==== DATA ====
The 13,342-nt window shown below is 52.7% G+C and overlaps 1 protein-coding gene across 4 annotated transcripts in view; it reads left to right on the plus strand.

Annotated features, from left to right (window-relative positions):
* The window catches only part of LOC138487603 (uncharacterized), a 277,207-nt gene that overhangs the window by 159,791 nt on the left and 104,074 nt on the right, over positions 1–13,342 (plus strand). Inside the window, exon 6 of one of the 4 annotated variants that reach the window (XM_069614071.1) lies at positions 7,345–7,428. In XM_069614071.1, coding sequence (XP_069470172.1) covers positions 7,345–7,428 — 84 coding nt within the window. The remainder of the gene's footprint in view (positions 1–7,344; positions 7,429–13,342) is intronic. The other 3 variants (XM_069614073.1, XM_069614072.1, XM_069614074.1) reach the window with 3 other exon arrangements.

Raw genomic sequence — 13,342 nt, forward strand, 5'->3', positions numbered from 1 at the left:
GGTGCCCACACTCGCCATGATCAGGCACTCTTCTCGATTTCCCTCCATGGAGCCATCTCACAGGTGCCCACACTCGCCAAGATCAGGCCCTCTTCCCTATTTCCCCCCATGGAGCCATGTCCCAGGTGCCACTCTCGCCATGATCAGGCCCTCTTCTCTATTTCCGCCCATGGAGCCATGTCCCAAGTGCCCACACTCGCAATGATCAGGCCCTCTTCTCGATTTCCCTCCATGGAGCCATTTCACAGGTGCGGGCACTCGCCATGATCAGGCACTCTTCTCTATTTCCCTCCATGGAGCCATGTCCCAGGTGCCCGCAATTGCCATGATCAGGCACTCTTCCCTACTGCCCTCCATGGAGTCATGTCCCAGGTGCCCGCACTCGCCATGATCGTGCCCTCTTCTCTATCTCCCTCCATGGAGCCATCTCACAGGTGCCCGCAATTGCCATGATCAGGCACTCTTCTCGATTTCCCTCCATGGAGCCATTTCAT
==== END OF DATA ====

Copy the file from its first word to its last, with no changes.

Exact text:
The 13,342-nt window shown below is 52.7% G+C and overlaps 1 protein-coding gene across 4 annotated transcripts in view; it reads left to right on the plus strand.

Annotated features, from left to right (window-relative positions):
* The window catches only part of LOC138487603 (uncharacterized), a 277,207-nt gene that overhangs the window by 159,791 nt on the left and 104,074 nt on the right, over positions 1–13,342 (plus strand). Inside the window, exon 6 of one of the 4 annotated variants that reach the window (XM_069614071.1) lies at positions 7,345–7,428. In XM_069614071.1, coding sequence (XP_069470172.1) covers positions 7,345–7,428 — 84 coding nt within the window. The remainder of the gene's footprint in view (positions 1–7,344; positions 7,429–13,342) is intronic. The other 3 variants (XM_069614073.1, XM_069614072.1, XM_069614074.1) reach the window with 3 other exon arrangements.

Raw genomic sequence — 13,342 nt, forward strand, 5'->3', positions numbered from 1 at the left:
GGTGCCCACACTCGCCATGATCAGGCACTCTTCTCGATTTCCCTCCATGGAGCCATCTCACAGGTGCCCACACTCGCCAAGATCAGGCCCTCTTCCCTATTTCCCCCCATGGAGCCATGTCCCAGGTGCCACTCTCGCCATGATCAGGCCCTCTTCTCTATTTCCGCCCATGGAGCCATGTCCCAAGTGCCCACACTCGCAATGATCAGGCCCTCTTCTCGATTTCCCTCCATGGAGCCATTTCACAGGTGCGGGCACTCGCCATGATCAGGCACTCTTCTCTATTTCCCTCCATGGAGCCATGTCCCAGGTGCCCGCAATTGCCATGATCAGGCACTCTTCCCTACTGCCCTCCATGGAGTCATGTCCCAGGTGCCCGCACTCGCCATGATCGTGCCCTCTTCTCTATCTCCCTCCATGGAGCCATCTCACAGGTGCCCGCAATTGCCATGATCAGGCACTCTTCTCGATTTCCCTCCATGGAGCCATTTCAT